There can be such a thing as too much information
The internet is arguably one of the most powerful things to have ever happened in our lifetime. Information is available to us on every possible subject at the touch of a button 24 hours a day. Don't know something? Just google it.
Sometimes however this isn't always a good thing.
Perspective and how we view things is huge. The impact of this should not be underestimated. It can affect our emotional state and how we feel about things, including our children.
If you are a parent of a child with emotional difficulties, disabilities, additional needs or other challenges getting a diagnosis is something that you can spend a lot of time on trying to achieve. Researching, connecting with others, consuming content and other peoples journeys can be very helpful in lots of ways. When you feel lost, alone and frightened you know that if you look hard enough on the computer you'll find a community for just about anything that you can join and feel connection with others. We all need that support, whoever we are.
This is especially that case for parents of children with difficulties. Whatever their diagnosis finding out the reason can help parents to access support and understand why their child or young person may have difficulties in certain areas of their development or functioning.
However it does not equal the total sum of who that child or young person is or are going to be. Depending on the diagnosis it may in fact do the opposite - it may exclude them from accessing some services or support as well. Regardless of diagnosis being identified or not, the way that you view your child is so important.
Do you see them or their diagnosis?
Have you spent so long researching the intricate details of their diagnosis on the internet that you know every possible symptom that may be a part of their journey that you start to take this on as a concrete truth of what will happen. It can become some people's reality and this will in turn affect how you feel about the future, your child and what they will be capable of and in some cases, their and your life.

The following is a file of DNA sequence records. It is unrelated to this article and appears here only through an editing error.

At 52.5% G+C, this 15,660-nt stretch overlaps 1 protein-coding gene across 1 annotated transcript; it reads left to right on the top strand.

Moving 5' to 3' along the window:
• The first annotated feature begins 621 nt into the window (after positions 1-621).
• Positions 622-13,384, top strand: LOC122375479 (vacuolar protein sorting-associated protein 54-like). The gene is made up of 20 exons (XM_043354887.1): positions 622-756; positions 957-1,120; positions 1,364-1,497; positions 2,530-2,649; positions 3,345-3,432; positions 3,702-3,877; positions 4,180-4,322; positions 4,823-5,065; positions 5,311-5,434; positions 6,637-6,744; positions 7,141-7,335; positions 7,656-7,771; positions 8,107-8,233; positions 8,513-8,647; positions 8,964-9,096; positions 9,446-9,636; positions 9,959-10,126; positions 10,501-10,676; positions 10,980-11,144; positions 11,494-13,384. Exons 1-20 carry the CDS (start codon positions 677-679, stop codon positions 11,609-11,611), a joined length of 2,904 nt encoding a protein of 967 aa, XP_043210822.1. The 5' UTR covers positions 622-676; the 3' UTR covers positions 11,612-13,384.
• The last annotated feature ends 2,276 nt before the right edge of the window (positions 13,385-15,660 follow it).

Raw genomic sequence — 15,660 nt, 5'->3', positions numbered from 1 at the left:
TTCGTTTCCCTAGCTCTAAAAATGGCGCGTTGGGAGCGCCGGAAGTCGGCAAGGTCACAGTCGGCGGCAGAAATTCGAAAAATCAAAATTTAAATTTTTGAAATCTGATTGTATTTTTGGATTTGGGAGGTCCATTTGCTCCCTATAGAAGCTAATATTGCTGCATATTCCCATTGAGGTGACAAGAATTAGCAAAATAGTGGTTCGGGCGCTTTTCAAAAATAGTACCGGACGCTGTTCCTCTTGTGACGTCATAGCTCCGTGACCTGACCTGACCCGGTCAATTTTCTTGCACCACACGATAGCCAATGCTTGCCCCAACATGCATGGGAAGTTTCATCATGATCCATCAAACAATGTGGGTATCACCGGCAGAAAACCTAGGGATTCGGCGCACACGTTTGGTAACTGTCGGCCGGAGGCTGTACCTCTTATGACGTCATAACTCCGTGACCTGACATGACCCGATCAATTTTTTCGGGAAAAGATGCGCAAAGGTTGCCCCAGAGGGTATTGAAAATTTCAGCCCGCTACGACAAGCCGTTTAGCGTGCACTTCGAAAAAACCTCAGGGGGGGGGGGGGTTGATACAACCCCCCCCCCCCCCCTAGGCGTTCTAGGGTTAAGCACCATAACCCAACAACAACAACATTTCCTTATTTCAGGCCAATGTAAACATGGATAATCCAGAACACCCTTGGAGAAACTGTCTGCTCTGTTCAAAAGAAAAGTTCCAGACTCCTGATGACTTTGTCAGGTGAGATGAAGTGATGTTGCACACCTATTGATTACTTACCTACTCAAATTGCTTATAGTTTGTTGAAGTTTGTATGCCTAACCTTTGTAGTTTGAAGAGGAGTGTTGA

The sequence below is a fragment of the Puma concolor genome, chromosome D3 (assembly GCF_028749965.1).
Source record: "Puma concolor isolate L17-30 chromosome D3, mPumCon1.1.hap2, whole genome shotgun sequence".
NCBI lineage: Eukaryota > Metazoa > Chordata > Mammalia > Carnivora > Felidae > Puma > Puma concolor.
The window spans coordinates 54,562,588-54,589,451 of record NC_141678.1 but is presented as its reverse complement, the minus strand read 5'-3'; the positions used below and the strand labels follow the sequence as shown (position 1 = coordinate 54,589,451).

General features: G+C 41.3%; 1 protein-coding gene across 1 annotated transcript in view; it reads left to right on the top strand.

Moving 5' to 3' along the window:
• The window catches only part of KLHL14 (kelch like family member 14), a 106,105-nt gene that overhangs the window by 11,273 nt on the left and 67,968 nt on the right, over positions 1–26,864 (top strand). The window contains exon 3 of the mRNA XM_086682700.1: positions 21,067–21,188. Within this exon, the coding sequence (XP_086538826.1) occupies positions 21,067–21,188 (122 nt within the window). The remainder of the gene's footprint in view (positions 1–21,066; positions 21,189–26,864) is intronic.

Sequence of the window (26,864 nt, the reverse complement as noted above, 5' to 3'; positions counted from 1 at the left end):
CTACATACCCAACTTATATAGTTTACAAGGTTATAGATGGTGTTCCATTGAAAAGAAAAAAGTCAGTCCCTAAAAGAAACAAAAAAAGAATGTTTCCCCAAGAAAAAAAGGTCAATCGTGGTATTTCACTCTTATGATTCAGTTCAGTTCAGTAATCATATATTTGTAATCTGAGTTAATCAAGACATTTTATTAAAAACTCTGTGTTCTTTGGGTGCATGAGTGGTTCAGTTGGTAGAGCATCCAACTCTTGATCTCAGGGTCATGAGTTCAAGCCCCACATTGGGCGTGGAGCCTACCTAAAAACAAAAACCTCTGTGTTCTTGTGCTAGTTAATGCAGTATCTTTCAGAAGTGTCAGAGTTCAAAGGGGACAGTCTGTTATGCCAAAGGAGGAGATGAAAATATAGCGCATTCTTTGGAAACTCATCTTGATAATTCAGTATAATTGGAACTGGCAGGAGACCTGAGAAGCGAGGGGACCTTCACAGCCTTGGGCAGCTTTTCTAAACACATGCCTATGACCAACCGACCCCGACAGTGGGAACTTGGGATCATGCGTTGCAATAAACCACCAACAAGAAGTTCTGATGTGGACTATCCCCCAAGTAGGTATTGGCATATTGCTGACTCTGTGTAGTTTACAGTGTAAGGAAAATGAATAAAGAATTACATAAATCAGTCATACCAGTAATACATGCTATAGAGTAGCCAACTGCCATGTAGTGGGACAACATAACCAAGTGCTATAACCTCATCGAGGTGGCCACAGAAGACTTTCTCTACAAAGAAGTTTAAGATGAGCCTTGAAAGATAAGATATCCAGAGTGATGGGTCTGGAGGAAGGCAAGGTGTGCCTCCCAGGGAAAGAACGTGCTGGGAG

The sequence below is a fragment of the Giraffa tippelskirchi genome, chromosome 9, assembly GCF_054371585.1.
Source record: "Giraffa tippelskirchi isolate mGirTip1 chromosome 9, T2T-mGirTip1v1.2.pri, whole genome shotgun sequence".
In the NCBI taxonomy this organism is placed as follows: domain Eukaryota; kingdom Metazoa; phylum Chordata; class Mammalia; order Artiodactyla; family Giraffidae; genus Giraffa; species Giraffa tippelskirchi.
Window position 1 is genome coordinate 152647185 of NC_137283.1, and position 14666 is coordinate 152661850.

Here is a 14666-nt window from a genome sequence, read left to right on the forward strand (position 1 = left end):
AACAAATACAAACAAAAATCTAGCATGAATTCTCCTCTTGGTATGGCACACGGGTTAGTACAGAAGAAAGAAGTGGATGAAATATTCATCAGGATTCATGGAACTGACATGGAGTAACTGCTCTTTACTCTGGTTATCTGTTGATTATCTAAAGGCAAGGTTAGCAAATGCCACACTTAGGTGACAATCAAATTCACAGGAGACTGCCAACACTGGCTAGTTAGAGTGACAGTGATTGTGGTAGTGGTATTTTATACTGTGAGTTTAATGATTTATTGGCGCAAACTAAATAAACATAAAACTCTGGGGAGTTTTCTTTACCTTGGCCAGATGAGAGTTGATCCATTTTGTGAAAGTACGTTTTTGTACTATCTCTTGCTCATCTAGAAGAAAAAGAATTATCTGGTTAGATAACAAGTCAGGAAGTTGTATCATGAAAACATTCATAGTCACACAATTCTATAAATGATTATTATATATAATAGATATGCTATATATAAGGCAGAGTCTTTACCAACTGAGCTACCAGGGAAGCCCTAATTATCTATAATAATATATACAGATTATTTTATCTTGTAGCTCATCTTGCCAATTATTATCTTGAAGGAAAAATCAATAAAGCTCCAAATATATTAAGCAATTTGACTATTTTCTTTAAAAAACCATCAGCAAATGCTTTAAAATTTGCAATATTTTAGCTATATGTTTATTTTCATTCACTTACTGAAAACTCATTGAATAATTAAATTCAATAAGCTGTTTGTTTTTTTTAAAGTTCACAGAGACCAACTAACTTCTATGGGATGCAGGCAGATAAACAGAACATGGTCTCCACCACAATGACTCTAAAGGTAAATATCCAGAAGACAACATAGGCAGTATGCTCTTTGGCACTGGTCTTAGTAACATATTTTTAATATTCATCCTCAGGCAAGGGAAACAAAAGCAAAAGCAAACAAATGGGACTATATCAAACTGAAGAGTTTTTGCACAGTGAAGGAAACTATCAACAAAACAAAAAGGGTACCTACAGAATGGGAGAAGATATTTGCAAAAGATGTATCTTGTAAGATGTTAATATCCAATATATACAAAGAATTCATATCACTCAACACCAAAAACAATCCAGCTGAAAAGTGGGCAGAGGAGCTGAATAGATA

In flooding yourself with lots of information, particularly that which is of a negative type can actually be quite traumatizing. It can affect your mental health, the way you parent and potentially the bond between you and your child. You can also start to create "truths" within yourself which are not truths at all but become false truth and limiting beliefs and this can start to shape your world. These can affect how you act, how you feel and your beliefs.
Be mindful of how much content you are consuming and how much it may be affecting you. Regardless of where you are on your journey, do not loose connection to your child or young person. Words and labels do not define who we are. Diagnosis is important in ways, yes, but more so is the influence, passion and belief in your child from those around them.
As a parent you are your child's biggest advocate and influence. Sometimes it's best to research to a point but then know when to leave the books and information at the door, focus on where you're at right now and then where you want to go next and dig in with passion and drive. You will be so amazed at what can be achieved when maybe all the information told you the opposite or assisted you to place limits on how life would be. After all, unless these books have got your child's name written on them then it's not specifically relevant to your child so don't make it so.
Start where you're at and root yourself in your journey, no one else's.